<< In reading the posts the term is thrown around in many differnt ways. When I think of someone who can sight read I think of some one who can sit at a piano with sheet music they have never seen before and play it as if they have played it a thousand times.>>

You hit the nail on the head. This occurs with pieces at (or below) your "Sight Reading Fluency level".

<<If I am learning a new piece, sitting at the piano and figuring out what notes I'm looking at and what keys to hit to play them, am I not practicing and learning how to sight read.>>

No, you're not sight-reading, you're practicing (decoding and decyphering the score and using repetition and muscle memory).

<<Sometimes I use flash cards and run through them to identify notes. Sometimes I'll open up my lesson book (Alfred's Adult book #2) and look at pieces and try to identify notes while I'm sitting in my easy chair. Would this be considered learning to sight read?>>

Perhaps helping to sight-read but not sight-reading.

Here's a good explanation from Margaret Fabrizio (and references the English Lit metaphor).

Bottom line is that to practice sight reading, you need to find your fluency level, which may be simple pieces (or lower ie simple sight-reading method books vol 1).

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#1771710 - 10/16/11 06:06 PM Re: Sight reading [Re: sail]
Studio Joe Offline
1000 Post Club Member

Registered: 03/28/07
Posts: 1803
Loc: Decatur, Texas
How do you practice sight reading? It must be very expensive to buy virgin (unseen) sheet of music for each session.
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#1771711 - 10/16/11 06:07 PM Re: Sight reading [Re: Evan R. Murphy]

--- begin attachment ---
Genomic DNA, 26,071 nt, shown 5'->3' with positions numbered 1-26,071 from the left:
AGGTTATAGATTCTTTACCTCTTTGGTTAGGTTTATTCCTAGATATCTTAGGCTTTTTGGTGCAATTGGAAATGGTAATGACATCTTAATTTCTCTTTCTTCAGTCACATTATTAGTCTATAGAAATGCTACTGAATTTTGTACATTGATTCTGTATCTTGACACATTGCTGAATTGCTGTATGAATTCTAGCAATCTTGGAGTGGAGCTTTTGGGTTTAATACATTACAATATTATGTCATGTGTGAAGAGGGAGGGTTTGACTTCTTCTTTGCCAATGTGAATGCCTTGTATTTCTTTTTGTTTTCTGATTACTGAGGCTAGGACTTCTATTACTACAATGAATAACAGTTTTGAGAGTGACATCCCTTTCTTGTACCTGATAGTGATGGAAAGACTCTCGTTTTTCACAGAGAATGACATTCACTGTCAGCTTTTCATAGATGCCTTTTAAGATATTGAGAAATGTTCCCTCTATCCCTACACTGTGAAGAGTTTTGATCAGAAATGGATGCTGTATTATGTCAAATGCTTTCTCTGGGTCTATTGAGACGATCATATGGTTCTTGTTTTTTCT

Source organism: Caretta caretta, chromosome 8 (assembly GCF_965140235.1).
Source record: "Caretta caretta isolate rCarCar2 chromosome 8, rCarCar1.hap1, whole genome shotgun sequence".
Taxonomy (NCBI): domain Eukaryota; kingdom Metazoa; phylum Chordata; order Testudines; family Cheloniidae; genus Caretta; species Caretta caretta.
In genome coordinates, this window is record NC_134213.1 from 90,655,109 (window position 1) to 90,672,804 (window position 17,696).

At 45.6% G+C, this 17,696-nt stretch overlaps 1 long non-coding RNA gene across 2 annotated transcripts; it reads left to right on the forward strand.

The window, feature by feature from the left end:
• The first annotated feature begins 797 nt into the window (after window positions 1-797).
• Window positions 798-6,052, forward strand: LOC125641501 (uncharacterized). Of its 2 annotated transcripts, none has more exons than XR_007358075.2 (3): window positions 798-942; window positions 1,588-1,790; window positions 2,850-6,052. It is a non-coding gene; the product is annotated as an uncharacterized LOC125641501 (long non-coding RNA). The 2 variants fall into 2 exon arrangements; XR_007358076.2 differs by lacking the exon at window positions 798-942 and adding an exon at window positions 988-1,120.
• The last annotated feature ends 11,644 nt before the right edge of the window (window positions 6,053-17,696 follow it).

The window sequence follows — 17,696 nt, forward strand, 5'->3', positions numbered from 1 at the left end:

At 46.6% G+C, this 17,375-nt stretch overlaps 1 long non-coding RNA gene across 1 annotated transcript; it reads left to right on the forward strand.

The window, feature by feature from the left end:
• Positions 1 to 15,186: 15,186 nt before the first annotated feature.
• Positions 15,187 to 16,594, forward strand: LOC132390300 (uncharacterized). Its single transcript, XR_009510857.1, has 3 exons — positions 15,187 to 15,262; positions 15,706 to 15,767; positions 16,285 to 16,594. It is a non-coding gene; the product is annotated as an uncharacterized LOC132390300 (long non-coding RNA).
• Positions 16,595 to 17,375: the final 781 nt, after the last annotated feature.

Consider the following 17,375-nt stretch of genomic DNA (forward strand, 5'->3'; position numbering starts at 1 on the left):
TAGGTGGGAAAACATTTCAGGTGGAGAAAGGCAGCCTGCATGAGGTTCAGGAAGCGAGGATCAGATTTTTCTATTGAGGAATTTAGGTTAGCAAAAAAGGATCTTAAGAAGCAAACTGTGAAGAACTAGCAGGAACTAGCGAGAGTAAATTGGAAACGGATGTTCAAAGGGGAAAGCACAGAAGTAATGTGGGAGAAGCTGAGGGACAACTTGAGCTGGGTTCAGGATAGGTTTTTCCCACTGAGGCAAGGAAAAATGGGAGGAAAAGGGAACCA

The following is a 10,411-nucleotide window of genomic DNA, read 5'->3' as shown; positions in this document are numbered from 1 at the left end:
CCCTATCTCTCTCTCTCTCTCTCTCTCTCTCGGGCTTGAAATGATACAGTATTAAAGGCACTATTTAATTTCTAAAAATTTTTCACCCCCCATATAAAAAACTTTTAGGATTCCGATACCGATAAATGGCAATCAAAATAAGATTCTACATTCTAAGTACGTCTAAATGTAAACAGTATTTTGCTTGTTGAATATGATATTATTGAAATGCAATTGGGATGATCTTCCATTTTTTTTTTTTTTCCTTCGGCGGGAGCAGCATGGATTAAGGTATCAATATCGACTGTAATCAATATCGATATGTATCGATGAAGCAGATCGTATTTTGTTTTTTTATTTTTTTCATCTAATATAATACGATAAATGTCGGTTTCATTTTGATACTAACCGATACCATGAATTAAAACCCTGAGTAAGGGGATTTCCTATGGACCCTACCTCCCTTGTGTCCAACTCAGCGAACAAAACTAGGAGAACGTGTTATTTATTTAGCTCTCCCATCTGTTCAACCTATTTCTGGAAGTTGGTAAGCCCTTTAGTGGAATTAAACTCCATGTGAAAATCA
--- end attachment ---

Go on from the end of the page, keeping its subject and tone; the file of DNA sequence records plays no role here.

landorrano Offline
2000 Post Club Member

Registered: 02/26/06
Posts: 2469
Loc: France
Originally Posted By: SightReading
Originally Posted By: landorrano
Hi Evan. Interesting post, and I agree with everything.... Who can live up to that? It is so big that it is terribly discouraging.... Re-reading the dictionary definitions of sight reading, I remark that they both use the word "performance". That is exactly where it acts as a trap.


Hi Landorrano, I think I see what you mean now. You're saying that the dictionary definition of sight reading focuses on performance rather than reading. And by doing so, it introduces the intimidation factor and a lot of pressure that's unnecessary.

Is this what you meant, or am I still not getting it?

Evan


Well yes, that's right. But beyond the dictionary definition, the problem is that the focus for most people is on practising, memorizing and performing that which they are not able to read well. They struggle and suffer terribly because they don't and really cannot read.

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#1771714 - 10/16/11 06:10 PM Re: Sight reading [Re: landorrano]
EJR Offline
500 Post Club Member

Registered: 10/20/06
Posts: 861
Loc: Bristol, UK
Hi